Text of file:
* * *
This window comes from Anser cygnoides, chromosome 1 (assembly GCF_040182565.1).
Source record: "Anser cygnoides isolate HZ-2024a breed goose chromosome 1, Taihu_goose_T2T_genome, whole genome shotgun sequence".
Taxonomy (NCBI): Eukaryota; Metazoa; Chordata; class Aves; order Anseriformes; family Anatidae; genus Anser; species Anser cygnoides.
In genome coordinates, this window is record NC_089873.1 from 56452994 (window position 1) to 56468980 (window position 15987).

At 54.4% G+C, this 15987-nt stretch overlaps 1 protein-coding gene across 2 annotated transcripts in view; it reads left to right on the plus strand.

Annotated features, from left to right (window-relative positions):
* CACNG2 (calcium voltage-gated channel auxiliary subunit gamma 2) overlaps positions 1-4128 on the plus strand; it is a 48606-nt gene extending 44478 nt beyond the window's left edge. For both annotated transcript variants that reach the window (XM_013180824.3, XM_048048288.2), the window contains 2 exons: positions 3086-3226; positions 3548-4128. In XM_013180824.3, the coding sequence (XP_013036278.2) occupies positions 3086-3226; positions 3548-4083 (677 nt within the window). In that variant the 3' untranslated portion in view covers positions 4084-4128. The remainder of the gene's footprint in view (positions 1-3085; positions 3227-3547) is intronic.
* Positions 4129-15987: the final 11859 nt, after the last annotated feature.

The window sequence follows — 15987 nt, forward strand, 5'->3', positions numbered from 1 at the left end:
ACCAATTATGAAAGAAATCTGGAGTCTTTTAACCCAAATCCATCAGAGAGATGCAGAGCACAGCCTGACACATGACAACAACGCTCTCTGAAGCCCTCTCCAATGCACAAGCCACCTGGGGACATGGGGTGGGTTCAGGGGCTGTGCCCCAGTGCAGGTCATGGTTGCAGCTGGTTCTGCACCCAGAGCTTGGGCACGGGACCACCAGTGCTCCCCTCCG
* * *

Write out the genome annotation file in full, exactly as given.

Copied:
This window comes from Anser cygnoides, chromosome 1 (assembly GCF_040182565.1).
Source record: "Anser cygnoides isolate HZ-2024a breed goose chromosome 1, Taihu_goose_T2T_genome, whole genome shotgun sequence".
Taxonomy (NCBI): Eukaryota; Metazoa; Chordata; class Aves; order Anseriformes; family Anatidae; genus Anser; species Anser cygnoides.
In genome coordinates, this window is record NC_089873.1 from 56452994 (window position 1) to 56468980 (window position 15987).

At 54.4% G+C, this 15987-nt stretch overlaps 1 protein-coding gene across 2 annotated transcripts in view; it reads left to right on the plus strand.

Annotated features, from left to right (window-relative positions):
* CACNG2 (calcium voltage-gated channel auxiliary subunit gamma 2) overlaps positions 1-4128 on the plus strand; it is a 48606-nt gene extending 44478 nt beyond the window's left edge. For both annotated transcript variants that reach the window (XM_013180824.3, XM_048048288.2), the window contains 2 exons: positions 3086-3226; positions 3548-4128. In XM_013180824.3, the coding sequence (XP_013036278.2) occupies positions 3086-3226; positions 3548-4083 (677 nt within the window). In that variant the 3' untranslated portion in view covers positions 4084-4128. The remainder of the gene's footprint in view (positions 1-3085; positions 3227-3547) is intronic.
* Positions 4129-15987: the final 11859 nt, after the last annotated feature.

The window sequence follows — 15987 nt, forward strand, 5'->3', positions numbered from 1 at the left end:
ACCAATTATGAAAGAAATCTGGAGTCTTTTAACCCAAATCCATCAGAGAGATGCAGAGCACAGCCTGACACATGACAACAACGCTCTCTGAAGCCCTCTCCAATGCACAAGCCACCTGGGGACATGGGGTGGGTTCAGGGGCTGTGCCCCAGTGCAGGTCATGGTTGCAGCTGGTTCTGCACCCAGAGCTTGGGCACGGGACCACCAGTGCTCCCCTCCG